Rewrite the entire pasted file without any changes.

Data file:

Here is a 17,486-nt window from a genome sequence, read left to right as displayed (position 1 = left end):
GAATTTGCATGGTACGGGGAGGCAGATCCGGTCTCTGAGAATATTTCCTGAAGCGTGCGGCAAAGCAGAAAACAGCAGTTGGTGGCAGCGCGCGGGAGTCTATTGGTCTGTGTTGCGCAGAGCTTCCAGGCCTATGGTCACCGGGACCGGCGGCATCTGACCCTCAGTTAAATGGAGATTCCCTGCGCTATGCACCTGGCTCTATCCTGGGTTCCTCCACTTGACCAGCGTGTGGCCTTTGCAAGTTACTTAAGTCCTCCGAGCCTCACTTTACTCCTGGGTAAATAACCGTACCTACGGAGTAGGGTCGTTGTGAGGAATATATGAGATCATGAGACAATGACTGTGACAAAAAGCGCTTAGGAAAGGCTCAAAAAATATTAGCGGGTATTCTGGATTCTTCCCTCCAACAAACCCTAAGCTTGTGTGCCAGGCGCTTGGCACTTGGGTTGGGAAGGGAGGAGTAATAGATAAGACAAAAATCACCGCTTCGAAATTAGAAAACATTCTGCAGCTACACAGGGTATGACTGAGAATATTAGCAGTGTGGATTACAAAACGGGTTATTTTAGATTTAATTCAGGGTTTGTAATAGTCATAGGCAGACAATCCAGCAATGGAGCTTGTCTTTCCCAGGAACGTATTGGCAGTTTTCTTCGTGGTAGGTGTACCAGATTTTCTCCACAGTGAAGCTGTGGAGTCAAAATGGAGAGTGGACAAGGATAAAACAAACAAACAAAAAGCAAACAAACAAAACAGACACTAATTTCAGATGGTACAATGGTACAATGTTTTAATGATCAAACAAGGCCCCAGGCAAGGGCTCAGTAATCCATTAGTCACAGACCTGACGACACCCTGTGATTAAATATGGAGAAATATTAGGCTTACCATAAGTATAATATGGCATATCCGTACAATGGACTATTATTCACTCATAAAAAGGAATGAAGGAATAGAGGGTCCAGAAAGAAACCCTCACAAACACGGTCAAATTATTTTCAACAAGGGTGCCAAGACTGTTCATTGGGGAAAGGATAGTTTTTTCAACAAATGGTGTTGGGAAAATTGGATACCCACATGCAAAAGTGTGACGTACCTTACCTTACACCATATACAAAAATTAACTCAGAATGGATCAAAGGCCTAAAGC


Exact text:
Here is a 17,486-nt window from a genome sequence, read left to right as displayed (position 1 = left end):
GAATTTGCATGGTACGGGGAGGCAGATCCGGTCTCTGAGAATATTTCCTGAAGCGTGCGGCAAAGCAGAAAACAGCAGTTGGTGGCAGCGCGCGGGAGTCTATTGGTCTGTGTTGCGCAGAGCTTCCAGGCCTATGGTCACCGGGACCGGCGGCATCTGACCCTCAGTTAAATGGAGATTCCCTGCGCTATGCACCTGGCTCTATCCTGGGTTCCTCCACTTGACCAGCGTGTGGCCTTTGCAAGTTACTTAAGTCCTCCGAGCCTCACTTTACTCCTGGGTAAATAACCGTACCTACGGAGTAGGGTCGTTGTGAGGAATATATGAGATCATGAGACAATGACTGTGACAAAAAGCGCTTAGGAAAGGCTCAAAAAATATTAGCGGGTATTCTGGATTCTTCCCTCCAACAAACCCTAAGCTTGTGTGCCAGGCGCTTGGCACTTGGGTTGGGAAGGGAGGAGTAATAGATAAGACAAAAATCACCGCTTCGAAATTAGAAAACATTCTGCAGCTACACAGGGTATGACTGAGAATATTAGCAGTGTGGATTACAAAACGGGTTATTTTAGATTTAATTCAGGGTTTGTAATAGTCATAGGCAGACAATCCAGCAATGGAGCTTGTCTTTCCCAGGAACGTATTGGCAGTTTTCTTCGTGGTAGGTGTACCAGATTTTCTCCACAGTGAAGCTGTGGAGTCAAAATGGAGAGTGGACAAGGATAAAACAAACAAACAAAAAGCAAACAAACAAAACAGACACTAATTTCAGATGGTACAATGGTACAATGTTTTAATGATCAAACAAGGCCCCAGGCAAGGGCTCAGTAATCCATTAGTCACAGACCTGACGACACCCTGTGATTAAATATGGAGAAATATTAGGCTTACCATAAGTATAATATGGCATATCCGTACAATGGACTATTATTCACTCATAAAAAGGAATGAAGGAATAGAGGGTCCAGAAAGAAACCCTCACAAACACGGTCAAATTATTTTCAACAAGGGTGCCAAGACTGTTCATTGGGGAAAGGATAGTTTTTTCAACAAATGGTGTTGGGAAAATTGGATACCCACATGCAAAAGTGTGACGTACCTTACCTTACACCATATACAAAAATTAACTCAGAATGGATCAAAGGCCTAAAGC